Why has the little nation of Qatar spent 3 billion dollars to support the rebels in Syria?

Could it be because Qatar is the largest exporter of liquid natural gas in the world and Assad won’t let them build a natural gas pipeline through Syria? Of course. Qatar wants to install a puppet regime in Syria that will allow them to build a pipeline which will enable them to sell lots and lots of natural gas to Europe. Why is Saudi Arabia spending huge amounts of money to help the rebels and why has Saudi Prince Bandar bin Sultan been “jetting from covert command centers near the Syrian front lines to the Élysée Palace in Paris and the Kremlin in Moscow, seeking to undermine the Assad regime”? Well, it turns out that Saudi Arabia intends to install their own puppet government in Syria which will allow the Saudis to control the flow of energy through the region. On the other side, Russia very much prefers the Assad regime for a whole bunch of reasons. One of those reasons is that Assad is helping to block the flow of natural gas out of the Persian Gulf into Europe, thus ensuring higher profits for Gazprom. Now the United States is getting directly involved in the conflict. If the U.S. is successful in getting rid of the Assad regime, it will be good for either the Saudis or Qatar (and possibly for both), and it will be really bad for Russia. This is a strategic geopolitical conflict about natural resources, religion and money, and it really has nothing to do with chemical weapons at all.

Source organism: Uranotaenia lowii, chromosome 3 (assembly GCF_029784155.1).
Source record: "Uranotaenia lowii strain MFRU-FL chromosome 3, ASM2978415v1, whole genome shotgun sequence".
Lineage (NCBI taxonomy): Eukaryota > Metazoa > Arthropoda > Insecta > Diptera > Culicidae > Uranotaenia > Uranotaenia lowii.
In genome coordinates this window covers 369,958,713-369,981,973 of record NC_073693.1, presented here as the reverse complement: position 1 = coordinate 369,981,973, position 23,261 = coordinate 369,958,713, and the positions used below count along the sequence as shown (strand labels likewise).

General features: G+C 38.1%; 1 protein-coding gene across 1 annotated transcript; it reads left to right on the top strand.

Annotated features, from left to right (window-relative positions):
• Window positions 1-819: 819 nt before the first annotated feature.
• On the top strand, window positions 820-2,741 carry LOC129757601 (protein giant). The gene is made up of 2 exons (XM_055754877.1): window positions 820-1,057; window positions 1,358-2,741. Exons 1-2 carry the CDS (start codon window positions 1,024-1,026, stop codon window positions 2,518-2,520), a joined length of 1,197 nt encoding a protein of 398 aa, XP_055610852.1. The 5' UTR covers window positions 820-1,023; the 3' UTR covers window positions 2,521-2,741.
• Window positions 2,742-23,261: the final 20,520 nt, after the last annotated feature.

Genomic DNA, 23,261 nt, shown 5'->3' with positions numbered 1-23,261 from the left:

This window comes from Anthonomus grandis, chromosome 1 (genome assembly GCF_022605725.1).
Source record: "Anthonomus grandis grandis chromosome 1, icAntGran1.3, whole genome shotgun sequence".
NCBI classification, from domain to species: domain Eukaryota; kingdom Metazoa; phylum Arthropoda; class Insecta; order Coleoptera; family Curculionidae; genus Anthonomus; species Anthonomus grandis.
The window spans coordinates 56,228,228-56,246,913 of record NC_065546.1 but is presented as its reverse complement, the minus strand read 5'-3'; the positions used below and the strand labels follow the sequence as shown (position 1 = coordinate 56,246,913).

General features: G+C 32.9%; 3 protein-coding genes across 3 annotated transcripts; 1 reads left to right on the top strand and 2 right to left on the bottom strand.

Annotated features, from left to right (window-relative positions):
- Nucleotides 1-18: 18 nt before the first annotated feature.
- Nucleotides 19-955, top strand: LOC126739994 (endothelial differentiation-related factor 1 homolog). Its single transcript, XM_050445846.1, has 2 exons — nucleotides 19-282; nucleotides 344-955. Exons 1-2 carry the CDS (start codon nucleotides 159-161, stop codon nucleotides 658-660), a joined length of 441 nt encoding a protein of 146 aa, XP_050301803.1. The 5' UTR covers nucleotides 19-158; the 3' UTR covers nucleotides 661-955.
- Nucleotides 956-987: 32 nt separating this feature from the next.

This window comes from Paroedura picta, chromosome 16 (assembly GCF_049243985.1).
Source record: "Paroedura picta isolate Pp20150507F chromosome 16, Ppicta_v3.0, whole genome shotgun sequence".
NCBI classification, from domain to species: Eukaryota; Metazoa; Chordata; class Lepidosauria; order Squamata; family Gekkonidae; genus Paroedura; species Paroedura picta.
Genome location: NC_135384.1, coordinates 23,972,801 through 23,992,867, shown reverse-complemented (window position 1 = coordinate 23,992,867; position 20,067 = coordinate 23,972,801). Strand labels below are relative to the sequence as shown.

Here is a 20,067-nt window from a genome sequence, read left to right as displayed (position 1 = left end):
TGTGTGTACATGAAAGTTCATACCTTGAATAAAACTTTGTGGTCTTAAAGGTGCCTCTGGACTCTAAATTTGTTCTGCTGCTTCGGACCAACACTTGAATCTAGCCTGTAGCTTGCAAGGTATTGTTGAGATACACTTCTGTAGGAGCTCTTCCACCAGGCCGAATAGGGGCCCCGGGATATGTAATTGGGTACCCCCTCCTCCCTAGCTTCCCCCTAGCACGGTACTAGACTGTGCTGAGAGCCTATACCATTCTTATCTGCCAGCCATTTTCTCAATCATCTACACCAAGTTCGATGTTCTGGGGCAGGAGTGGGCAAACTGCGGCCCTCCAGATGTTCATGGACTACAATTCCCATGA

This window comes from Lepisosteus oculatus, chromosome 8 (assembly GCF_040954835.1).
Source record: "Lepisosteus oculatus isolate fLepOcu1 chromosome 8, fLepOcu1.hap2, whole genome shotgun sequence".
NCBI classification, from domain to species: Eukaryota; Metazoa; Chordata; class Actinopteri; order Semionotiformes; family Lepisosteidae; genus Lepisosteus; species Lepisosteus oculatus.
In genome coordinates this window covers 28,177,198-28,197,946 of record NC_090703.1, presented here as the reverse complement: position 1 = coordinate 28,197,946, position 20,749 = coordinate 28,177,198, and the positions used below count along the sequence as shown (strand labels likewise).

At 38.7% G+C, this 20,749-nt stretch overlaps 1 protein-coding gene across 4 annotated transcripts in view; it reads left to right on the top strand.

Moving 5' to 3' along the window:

This is from “Is The United States Going To Go To War With Syria Over A Natural Gas Pipeline?” It’s on the Alex Jones’ Infowars website. Normally, I’m not a fan of that site but this article is pretty factual. Moreover, an economist friend who regularly deals with military people in the Middle East told me months ago, after returning from a trip to Jordan, that a huge part of the support of various outsiders in the conflict is over the protagonists’ position on the pipeline.

I don’t vouch for the last line in the quote above, and nothing in what leads up to the last line suggests that chemical weapons are irrelevant. But it is pretty clear that Putin does not want the new competition in Europe that a pipeline across Syria would create. It seems, therefore, that preventing the pipeline is one of Putin’s main motives in supporting Syria’s Assad.